7. For molecules with more than ~1000 atoms the algorithm needed to invert the Hessian (i.e. produce the inverse of H) becomes very expensive, so steepest descent or conjugate gradient methods are usually used to energy minimize such big molecules.

8. If your starting geometry for ammonium is planar (e.g. in the xy plane), it will stay planar. The reason for this is that the gradient perpendicular to the plane is zero because of symmetry. In essence there is two opposing ways of making ammonia non-planar and the net effect is a cancellation of the force out-of-the plane. Notice that the gradient components in the x and y directions are small (below the optimization threshold) but non-zero, while the gradient in the z-direction is exactly zero. Of course, a zero gradient means no displacement in the out-of-plane direction and ammonia stays planar during the energy minimization.

More generally, the molecule will retain the symmetry of the starting guess structure during the minimization, whether that symmetry corresponds to an energy minimum or not.

Monday, June 2, 2014

Tuesday, April 1, 2014

Computational Chemistry Highlights: March issue

The March issue of Computational Chemistry Highlights is out.

CCH is an overlay journal that identifies the most important papers in computational and theoretical chemistry published in the last 1-2 years. CCH is not affiliated with any publisher: it is a free resource run by scientists for scientists. You can read more about it here.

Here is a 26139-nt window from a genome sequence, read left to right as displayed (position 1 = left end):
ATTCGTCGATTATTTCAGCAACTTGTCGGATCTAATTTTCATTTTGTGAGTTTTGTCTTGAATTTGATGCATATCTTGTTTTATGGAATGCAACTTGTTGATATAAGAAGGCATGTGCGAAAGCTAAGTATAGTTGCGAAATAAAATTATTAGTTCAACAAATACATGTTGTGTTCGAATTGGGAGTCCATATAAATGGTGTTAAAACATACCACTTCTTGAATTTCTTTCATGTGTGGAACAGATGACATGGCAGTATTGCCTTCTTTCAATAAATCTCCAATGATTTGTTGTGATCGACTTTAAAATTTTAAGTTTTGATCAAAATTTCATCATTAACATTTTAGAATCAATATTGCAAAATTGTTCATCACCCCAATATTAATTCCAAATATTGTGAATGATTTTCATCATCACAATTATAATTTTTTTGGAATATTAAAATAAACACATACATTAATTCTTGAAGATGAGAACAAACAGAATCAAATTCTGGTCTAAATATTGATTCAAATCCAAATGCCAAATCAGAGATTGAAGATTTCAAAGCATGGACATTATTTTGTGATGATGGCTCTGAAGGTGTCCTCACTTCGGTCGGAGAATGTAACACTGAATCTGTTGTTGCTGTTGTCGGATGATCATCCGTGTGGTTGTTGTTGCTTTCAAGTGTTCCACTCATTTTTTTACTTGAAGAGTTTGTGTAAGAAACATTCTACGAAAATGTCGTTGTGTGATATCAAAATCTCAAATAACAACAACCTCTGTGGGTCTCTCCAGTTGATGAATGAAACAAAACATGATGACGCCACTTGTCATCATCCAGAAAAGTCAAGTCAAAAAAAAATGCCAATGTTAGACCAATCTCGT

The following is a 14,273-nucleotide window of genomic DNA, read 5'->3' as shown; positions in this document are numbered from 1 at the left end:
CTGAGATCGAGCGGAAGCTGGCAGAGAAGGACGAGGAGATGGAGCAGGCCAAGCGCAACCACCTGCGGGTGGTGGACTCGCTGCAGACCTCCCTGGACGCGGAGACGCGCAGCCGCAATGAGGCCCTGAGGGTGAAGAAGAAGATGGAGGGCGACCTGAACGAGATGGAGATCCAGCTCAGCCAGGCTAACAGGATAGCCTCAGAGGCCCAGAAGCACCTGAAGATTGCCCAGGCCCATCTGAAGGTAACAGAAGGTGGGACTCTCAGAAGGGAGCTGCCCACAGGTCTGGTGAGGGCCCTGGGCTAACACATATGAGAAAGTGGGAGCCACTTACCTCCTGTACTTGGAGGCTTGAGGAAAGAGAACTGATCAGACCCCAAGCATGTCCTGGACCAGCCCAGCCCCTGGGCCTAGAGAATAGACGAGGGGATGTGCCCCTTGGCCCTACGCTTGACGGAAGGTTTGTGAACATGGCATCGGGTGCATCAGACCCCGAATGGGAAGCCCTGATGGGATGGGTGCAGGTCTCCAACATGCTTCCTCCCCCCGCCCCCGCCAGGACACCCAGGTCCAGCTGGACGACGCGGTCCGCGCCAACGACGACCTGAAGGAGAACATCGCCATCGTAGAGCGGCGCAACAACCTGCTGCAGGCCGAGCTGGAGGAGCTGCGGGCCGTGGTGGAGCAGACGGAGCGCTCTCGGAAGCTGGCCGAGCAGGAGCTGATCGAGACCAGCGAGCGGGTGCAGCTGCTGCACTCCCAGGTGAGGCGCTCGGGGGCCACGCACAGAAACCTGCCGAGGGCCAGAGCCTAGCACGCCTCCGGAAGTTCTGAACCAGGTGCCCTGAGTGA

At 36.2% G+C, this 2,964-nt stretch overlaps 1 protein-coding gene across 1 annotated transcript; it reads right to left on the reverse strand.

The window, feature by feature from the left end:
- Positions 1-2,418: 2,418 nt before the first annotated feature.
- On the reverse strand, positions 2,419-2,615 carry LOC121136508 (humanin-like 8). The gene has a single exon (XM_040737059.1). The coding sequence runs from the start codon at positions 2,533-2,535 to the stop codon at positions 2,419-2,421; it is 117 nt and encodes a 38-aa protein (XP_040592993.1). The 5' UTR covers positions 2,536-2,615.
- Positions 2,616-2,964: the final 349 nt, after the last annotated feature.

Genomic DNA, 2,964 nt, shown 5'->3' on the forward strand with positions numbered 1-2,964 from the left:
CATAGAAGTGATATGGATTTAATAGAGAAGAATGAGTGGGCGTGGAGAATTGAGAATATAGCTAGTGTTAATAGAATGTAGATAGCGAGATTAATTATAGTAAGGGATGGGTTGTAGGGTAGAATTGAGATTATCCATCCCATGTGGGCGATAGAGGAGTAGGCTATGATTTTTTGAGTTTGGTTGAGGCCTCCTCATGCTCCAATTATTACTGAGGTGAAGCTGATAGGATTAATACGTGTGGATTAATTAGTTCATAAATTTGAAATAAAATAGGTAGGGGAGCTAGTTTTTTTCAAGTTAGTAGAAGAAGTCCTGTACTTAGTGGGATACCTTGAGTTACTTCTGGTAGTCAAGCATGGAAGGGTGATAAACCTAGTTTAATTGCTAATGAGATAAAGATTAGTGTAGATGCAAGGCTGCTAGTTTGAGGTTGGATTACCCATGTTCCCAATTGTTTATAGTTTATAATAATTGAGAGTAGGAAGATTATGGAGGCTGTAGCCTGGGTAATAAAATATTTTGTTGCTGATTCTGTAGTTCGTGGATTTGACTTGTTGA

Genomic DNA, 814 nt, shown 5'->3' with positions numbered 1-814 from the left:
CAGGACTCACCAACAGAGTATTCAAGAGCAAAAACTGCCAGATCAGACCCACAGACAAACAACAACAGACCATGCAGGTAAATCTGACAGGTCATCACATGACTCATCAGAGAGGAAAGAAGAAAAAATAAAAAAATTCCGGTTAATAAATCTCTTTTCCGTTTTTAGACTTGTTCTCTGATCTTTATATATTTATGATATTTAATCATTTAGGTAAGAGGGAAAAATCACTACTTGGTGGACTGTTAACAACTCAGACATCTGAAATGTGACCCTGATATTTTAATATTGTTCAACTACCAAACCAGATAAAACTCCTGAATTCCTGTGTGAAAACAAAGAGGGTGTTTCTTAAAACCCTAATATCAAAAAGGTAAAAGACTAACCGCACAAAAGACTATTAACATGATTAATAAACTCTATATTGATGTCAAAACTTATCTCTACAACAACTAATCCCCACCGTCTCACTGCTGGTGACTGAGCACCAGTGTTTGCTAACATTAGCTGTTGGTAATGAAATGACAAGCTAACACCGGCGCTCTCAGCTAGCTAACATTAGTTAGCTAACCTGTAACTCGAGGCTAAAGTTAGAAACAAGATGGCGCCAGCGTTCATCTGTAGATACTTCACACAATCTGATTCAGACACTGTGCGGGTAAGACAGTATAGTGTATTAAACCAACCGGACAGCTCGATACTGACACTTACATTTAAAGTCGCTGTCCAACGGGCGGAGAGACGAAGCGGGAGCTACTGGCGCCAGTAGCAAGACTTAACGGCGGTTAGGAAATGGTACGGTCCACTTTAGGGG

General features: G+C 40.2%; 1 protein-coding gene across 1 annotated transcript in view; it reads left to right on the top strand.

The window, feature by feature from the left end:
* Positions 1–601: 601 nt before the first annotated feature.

Table of content for this issue features contributions from CCH editors David Bowler, Esteban Vohringer-Martinez, François-Xavier Coudert, Mario Barbatti, Jan Jensen and Steven Bachrach:

Validation Challenge of Density-Functional Theory for Peptides—Example of Ac-Phe-Ala5-LysH+







Saturday, January 25, 2014

Protein unfolding at high temperature happens because of entropy


Here is a video in which I use Molecular Workbench to illustrate protein unfolding.  I then go on to explain how conformational entropy contributes to the spontaneous unfolding with increasing temperature. The videos are part of a series that I am working on.


This work is licensed under a Creative Commons Attribution 4.0 International License.

Wednesday, January 15, 2014

ChemTube3D goes inorganic on the iPad

Two exciting developments over at on of my favorite chemistry sites: ChemTube3D.  They have switched to JSmol so that it now works on iOS devises and doesn't require you to Java-enable your browser.

Furthermore, they have greatly expanded their inorganic chemistry section with interactive versions of figures from an inorganic chemistry textbook.

Thursday, January 2, 2014

Computational Chemistry Highlights: December issue

The December issue of Computational Chemistry Highlights is out.

CCH is an overlay journal that identifies the most important papers in computational and theoretical chemistry published in the last 1-2 years. CCH is not affiliated with any publisher: it is a free resource run by scientists for scientists. You can read more about it here.

Table of content for this issue features contributions from CCH editor Steven Bachrach:


This work is licensed under a Creative Commons Attribution 4.0 International License.